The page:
In addition to offering food and medicine on a daily basis to those in transit, Egypt also maintained coordination between all institutions and organizations involved in managing the crisis to make it easier for everyone who was evacuated from Sudan to move to the locations they desired. And at a time when bus owners took advantage of the crisis and increased the cost of per-person land travel from Sudan to Egypt from $50 to $550, the Egyptian Ministry of Transportation coordinated with Egyptian bus drivers in Khartoum and Dongola to transport students and families to Argeen. It also ran additional trains daily from Aswan to Cairo, in addition to buses that run nonstop around the clock for EGP350 per person ($11 only) without discrimination between Egyptians and others, in order to contain the growing number of displaced people and returnees in Aswan.
Gradual Steps to Ease Tensions Between Conflicting Parties
While providing first aid, food, psychological support, and facilitating transportation and communications are all important aspects of managing the crisis and containing the current situation, Egypt’s goal since the conflict’s first day has been to put an end to the fighting so that people aren’t forced to flee the cities in Sudan where fighting is taking place and head to safer areas. The presidency and the Ministry of Foreign Affairs began to take gradual steps at the regional and international levels to end the conflict and stop the bloodshed on the land of brotherly Sudan.
In order to preserve the lives and capabilities of the Sudanese people, Egypt’s position from the beginning was to demand an immediate, unconditional cease-fire, not limited to humanitarian purposes, and a return to the negotiating table. Egypt maintains its stance that events in Sudan are an internal matter, and that no outside party may interfere in any way that fuels the conflict and threatens peace and security, not just in Sudan but also throughout the region.
Moreover, on multiple occasions since the outbreak of the clashes, the Egyptian government has emphasized the importance of preserving the cohesion of Sudanese institutions and not exposing them to the risk of disintegration and collapse. The Egyptian position has also concentrated on the fact that the continuation of the current conflict would accelerate the deterioration of Sudan’s economic situation and double the burdens on the Sudanese, necessitating an immediate intervention to stop the crisis from getting worse.
In light of this position, the Egyptian Foreign Ministry has stressed the importance of maintaining open lines of communication between the two sides in the conflict in Sudan in an effort to end the fighting there. Egypt’s communication with South Sudan and offer of mediation to end this conflict were perhaps the most notable actions it took at the outset of the crisis. However, the two parties to the conflict did not respond favorably to this mediation offer, like they did to the rest of the calls for pacification from different international parties. The matter did not end with coordination with South Sudan and the offer of mediation, as Egypt continued to discuss ways to calm the situation in Sudan with the United Arab Emirates due to the latter’s good relations with the RSF leader.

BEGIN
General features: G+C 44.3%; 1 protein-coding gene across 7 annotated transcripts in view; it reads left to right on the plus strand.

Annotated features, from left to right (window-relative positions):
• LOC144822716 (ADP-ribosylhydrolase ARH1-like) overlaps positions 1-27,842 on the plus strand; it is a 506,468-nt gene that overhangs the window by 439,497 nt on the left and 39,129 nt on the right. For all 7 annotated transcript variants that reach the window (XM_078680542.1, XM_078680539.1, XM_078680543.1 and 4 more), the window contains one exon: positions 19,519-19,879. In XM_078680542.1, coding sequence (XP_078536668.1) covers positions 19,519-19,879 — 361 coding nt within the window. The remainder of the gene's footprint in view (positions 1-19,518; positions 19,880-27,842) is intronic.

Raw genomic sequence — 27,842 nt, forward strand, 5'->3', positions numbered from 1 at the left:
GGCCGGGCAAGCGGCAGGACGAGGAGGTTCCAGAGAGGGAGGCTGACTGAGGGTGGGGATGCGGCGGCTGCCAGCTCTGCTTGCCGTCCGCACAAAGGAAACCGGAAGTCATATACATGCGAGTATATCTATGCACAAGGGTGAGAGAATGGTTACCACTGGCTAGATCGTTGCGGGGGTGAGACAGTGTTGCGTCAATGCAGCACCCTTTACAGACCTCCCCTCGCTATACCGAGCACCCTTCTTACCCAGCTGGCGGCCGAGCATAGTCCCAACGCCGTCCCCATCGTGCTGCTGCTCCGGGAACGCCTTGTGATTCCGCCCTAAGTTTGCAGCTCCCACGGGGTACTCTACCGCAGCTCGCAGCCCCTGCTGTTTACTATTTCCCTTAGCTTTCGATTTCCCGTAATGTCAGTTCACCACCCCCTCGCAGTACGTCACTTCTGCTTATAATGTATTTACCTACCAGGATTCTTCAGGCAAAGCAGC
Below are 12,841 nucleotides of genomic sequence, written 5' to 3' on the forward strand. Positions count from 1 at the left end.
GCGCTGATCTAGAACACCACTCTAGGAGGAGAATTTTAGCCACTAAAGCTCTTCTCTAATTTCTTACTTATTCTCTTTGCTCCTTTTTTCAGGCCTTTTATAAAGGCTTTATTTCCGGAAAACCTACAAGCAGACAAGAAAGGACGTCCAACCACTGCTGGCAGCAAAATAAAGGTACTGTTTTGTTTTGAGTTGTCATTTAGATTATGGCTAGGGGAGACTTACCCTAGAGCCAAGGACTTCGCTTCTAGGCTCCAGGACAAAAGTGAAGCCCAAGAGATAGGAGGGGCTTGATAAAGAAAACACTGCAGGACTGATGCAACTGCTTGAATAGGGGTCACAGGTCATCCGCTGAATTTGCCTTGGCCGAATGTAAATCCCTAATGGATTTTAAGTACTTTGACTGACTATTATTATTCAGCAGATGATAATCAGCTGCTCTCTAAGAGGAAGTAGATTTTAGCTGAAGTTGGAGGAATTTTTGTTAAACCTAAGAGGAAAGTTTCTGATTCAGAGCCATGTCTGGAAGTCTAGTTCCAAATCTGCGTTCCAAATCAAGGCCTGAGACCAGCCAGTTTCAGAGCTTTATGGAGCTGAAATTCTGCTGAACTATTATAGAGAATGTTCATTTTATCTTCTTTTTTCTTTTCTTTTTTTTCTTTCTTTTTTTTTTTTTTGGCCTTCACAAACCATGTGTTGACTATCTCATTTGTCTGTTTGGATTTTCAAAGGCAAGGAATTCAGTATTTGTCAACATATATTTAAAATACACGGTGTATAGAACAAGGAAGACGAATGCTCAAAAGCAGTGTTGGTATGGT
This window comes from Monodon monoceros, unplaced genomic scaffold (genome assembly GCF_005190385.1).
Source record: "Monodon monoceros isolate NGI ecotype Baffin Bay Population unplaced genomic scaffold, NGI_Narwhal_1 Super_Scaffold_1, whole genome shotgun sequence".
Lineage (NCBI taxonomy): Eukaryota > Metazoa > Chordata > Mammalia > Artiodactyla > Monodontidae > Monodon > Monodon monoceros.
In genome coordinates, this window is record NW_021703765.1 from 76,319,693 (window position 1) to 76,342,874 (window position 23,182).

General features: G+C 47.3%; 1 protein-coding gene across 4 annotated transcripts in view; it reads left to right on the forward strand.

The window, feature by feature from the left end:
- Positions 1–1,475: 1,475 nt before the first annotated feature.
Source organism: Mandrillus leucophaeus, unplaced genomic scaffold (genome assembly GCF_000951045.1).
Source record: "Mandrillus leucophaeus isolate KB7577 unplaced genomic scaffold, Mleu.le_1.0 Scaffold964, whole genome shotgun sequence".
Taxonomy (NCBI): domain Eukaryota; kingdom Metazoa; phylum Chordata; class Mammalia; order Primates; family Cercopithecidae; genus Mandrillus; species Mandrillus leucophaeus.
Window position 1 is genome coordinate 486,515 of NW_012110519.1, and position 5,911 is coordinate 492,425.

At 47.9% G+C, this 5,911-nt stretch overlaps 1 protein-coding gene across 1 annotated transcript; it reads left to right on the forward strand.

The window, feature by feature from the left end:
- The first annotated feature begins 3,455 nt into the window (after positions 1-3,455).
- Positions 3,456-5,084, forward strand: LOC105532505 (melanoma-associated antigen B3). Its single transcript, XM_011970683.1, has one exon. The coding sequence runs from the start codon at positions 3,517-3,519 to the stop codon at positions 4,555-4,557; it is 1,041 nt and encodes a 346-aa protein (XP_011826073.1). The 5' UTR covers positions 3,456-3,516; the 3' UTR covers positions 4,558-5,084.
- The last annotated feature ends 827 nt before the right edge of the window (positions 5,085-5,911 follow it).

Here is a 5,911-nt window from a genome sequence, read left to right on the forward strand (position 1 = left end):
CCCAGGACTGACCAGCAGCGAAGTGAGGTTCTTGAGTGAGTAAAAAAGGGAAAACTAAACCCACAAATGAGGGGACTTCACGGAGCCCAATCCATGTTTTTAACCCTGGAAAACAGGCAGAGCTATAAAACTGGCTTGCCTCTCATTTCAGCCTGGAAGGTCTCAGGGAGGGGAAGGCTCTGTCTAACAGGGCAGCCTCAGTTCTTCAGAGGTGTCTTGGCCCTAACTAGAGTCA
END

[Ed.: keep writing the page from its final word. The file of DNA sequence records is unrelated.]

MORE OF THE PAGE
The Egyptian government extended its efforts to find means of enabling a sustained pacification in Sudan through effective communication with the governments of the neighboring Arab countries, the European Union, the United Kingdom, and China to discuss the developments of the situation and its potential effects on the region as a whole and to discuss means of pacification, to bring the crisis to the attention of the regional and international organizations and bodies listed below.
- The Arab League (AL): In response to an invitation from Egypt and Saudi Arabia, the AL convened an extraordinary session to discuss the crisis in Sudan. In its concluding statement, the AL reaffirmed the aforementioned points of the Egyptian position.
- African Union (AU): The AU convened a special ministerial meeting with the participation of the foreign ministers of Sudan’s neighboring countries, the African members of the Security Council, the permanent members of the Security Council, the Secretary-General of the United Nations, the Secretary-General of the Arab League, the representative of the European Union, and the representative of the IGAD organization in order to unite efforts and take collective action to end the civil war in Sudan.
- Security Council (SC): The SC held a special session to discuss the situation in Sudan, during which Egypt reaffirmed its position and stated its willingness to provide the necessary support to return Sudan to the path of peaceful dialogue.
In short, of Sudan’s neighboring countries, Egypt is the most impacted by the current situation in Sudan because it has taken in and is still taking in large numbers of internally displaced people from Sudan and other countries. The Egyptian state’s actions since the beginning of the crisis have confirmed its adherence to shouldering responsibility towards Sudan and its citizens, its focus on the humanitarian dimension in dealing with the displaced to its borders, and the persistence of its efforts to achieve a thorough and lasting pacification while maintaining the cohesion of state institutions, which necessitates international backing beyond a mere urging of the warring parties to seize violence.